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Jewish World Review
Oct. 3, 2008
/ 4 Tishrei 5769
The living dead are all around us
Rabbi A. Henach Leibowitz
How to perform resurrection
The days approach that you [Moses] must die.
The Torah definition of life and death goes
far beyond having a regular pulse and respiration. In explaining
the above verse, the Midrash (Tanchuma, Vayeilech,
par. 4) tells us that a rasha an evil person is considered
as dead, even though he seems to be healthy
and alive. Why?
Because his physical body may be alive and well, but
in spirit he is dead and buried.
Man is endowed by the Divine with abilities of perception and
understanding. We can see and recognize the beauty and complexity
of the universe and thereby can come to realize the greatness
of the Designer and Builder of all creation. This realization
triggers an automatic outpouring of gratitude and praise
to Him for these delightful wonders. As we look at the world
around us, we are constantly bombarded by "everyday miracles"
and the astonishingly harmonious interaction of all the forces of
nature. Seeds grow into plants. Babies are born. Our hearts beat
unceasingly every minute of the day. Our eyes see, our ears hear.
Anyone who does not respond to these stimuli by praising the Creator is considered to be in a spiritually comatose state similar to death. Because the evil person does not appreciate the blessings of life bestowed upon him, not only does he not live life to the fullest, he does not live at all. If we, on the other hand, understand that the Divine renews creation everyday and we appreciate each new sunrise and every heartbeat as another gift from the Almighty, we will truly experience life and its pleasures.
Rabbi Nosson Zvi Finkel, known by the by the Yiddish appellation "The Alter of Slabodka" (1849-1927), suggested that we observe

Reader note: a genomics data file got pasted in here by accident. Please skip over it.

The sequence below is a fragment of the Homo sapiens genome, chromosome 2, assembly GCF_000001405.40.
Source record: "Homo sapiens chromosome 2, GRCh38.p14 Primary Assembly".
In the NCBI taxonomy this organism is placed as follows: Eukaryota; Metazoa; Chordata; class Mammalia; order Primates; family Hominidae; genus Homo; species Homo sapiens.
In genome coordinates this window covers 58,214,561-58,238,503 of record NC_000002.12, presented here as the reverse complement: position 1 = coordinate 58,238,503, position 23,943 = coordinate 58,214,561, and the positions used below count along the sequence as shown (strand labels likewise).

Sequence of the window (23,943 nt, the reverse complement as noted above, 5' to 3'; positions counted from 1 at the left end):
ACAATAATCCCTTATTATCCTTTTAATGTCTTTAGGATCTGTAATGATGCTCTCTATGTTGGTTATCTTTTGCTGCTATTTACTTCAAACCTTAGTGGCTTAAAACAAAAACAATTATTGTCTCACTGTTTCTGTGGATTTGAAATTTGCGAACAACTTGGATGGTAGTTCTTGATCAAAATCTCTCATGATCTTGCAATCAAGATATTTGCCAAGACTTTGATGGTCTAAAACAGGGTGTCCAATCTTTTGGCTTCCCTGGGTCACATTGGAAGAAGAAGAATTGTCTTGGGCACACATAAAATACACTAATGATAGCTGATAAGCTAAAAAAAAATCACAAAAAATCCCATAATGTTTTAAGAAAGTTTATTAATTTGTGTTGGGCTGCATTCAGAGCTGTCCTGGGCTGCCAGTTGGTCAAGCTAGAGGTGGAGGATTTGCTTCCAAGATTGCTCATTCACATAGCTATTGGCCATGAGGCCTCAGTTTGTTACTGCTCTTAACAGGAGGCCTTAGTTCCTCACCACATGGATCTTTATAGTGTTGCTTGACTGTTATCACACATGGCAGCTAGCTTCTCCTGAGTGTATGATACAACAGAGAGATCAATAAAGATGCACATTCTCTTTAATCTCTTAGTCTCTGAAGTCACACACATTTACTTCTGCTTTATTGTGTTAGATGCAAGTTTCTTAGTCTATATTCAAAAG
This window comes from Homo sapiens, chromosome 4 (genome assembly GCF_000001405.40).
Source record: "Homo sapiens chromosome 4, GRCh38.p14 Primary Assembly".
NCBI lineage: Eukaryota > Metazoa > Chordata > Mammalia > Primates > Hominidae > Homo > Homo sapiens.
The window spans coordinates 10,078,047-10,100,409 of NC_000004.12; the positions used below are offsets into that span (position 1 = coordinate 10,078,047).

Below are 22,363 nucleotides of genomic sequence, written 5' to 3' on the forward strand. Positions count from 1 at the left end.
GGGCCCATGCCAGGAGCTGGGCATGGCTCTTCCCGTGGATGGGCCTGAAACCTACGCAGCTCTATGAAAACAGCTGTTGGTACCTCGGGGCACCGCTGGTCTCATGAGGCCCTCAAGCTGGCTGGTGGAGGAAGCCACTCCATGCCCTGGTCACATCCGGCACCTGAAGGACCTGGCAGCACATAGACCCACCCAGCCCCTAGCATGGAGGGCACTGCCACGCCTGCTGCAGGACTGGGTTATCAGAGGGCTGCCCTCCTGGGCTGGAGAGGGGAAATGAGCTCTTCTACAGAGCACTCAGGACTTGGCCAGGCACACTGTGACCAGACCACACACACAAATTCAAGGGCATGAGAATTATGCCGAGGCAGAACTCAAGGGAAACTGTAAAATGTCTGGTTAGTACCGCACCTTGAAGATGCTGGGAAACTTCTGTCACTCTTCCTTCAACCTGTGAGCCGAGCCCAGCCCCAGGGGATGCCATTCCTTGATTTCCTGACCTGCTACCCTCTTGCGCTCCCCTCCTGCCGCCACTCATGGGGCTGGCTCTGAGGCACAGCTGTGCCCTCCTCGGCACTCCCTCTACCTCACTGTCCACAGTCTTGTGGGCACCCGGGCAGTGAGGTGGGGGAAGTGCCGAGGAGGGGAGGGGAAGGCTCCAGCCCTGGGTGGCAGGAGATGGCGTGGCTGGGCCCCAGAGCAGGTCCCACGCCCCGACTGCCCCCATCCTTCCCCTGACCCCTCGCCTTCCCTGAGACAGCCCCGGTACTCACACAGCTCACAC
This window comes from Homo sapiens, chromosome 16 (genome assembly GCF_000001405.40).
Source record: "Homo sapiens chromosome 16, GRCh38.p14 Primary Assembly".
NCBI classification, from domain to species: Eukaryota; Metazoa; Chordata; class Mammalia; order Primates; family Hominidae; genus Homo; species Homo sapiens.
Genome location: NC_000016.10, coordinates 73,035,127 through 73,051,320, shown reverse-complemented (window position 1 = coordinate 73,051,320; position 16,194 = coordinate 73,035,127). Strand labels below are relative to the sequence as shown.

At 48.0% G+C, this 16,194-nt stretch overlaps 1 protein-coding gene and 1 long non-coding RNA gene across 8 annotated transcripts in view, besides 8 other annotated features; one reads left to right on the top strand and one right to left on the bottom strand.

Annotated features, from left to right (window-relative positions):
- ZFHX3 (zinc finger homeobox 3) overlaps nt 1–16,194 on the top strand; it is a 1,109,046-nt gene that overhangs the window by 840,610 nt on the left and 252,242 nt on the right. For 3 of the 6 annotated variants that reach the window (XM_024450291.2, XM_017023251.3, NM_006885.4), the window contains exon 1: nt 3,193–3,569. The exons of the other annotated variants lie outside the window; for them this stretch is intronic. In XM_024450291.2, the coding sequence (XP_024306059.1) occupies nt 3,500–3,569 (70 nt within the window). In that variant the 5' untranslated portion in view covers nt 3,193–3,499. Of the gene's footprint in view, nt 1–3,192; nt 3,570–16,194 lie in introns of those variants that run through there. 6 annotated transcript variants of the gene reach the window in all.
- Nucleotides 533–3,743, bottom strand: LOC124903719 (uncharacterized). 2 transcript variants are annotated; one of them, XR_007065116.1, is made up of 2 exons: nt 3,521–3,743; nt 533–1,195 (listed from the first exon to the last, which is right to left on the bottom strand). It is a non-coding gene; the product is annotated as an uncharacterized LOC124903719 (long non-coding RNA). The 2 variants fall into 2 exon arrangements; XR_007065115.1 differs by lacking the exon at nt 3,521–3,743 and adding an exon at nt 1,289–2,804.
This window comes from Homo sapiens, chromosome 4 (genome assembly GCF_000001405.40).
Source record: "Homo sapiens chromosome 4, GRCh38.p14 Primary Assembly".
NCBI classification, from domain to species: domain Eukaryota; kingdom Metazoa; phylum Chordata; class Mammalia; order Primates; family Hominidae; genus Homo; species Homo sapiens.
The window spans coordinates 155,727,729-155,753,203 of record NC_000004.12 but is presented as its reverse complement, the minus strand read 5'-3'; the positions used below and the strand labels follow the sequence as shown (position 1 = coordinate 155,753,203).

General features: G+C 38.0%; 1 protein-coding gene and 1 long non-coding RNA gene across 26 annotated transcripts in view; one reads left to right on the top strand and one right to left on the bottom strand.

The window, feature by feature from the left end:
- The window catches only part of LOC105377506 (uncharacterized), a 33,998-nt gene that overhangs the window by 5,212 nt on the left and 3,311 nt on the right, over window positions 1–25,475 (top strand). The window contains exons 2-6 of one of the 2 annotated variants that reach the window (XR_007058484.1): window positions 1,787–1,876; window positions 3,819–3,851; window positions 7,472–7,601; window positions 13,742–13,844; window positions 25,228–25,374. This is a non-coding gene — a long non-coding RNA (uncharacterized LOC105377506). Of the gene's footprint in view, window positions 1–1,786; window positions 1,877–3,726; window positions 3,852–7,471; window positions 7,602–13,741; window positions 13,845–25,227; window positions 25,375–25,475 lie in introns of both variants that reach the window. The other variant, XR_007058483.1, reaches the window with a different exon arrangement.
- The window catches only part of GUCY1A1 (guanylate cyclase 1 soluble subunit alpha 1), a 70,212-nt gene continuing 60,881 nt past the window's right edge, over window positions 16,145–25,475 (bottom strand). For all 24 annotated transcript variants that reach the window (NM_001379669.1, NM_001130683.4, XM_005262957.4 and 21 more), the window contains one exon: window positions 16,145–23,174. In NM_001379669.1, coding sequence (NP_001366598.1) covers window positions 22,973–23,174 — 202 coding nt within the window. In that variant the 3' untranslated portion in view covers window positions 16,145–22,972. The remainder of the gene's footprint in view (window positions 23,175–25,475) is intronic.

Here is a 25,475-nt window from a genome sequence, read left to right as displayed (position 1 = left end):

an infant as it begins its life in this world. At first he or she stares
blankly into space. By the third month he or she visually
follows an object and even begins to reach out
to grab it. Soon this baby will make sounds and sit
upright, eventually will walk, talk, and have a complete repertoire
of fully developed motor and mental skills.
At each stage of
the infant's development, the parents will be overjoyed and awed
by the new advances their baby has made. Long-distance phone
calls will be put through to the grandparents to inform them of
their grandchild's latest tricks. Each nuance of the baby's development
is appreciated, and his or her parents thank G-d for the
wonderful miracles He is performing every day.
All of these developmental stages, the Alter
explained, occur to each of us every day. When we are asleep, our
metabolisms are slowed and our conscious functions
are completely incapacitated. Nevertheless,
each day the Divine opens our eyes and returns our
skills and talents to us. The Alter of Slabodka emphasized that we
must appreciate our abilities as if they were suddenly bestowed
upon us this very day and we must rejoice each morning just as a
mother celebrates each step of her child's maturation.
The more we open our eyes and minds to appreciate the
blessings of creation that the Almighty constantly bestows upon us,
and the abilities that are rejuvenated in our bodies every day, the
more we can be considered vibrant and alive.
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One of America's senior Torah sages, Rabbi A. Henach Leibowitz has been the dean of the Rabbinical Seminary of America, in Queens, New York for more than 50 years. The institution has branches and affiliates all across North America and Israel.
This article was prepared by two of the sage's disciples, Rabbi Aryeh Striks and Rabbi Shimon Zehnwirth, and excerpted from the just released book, "Pinnacle of Creation: Torah insights into human nature".
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© 2007, Mesorah Publications, Ltd.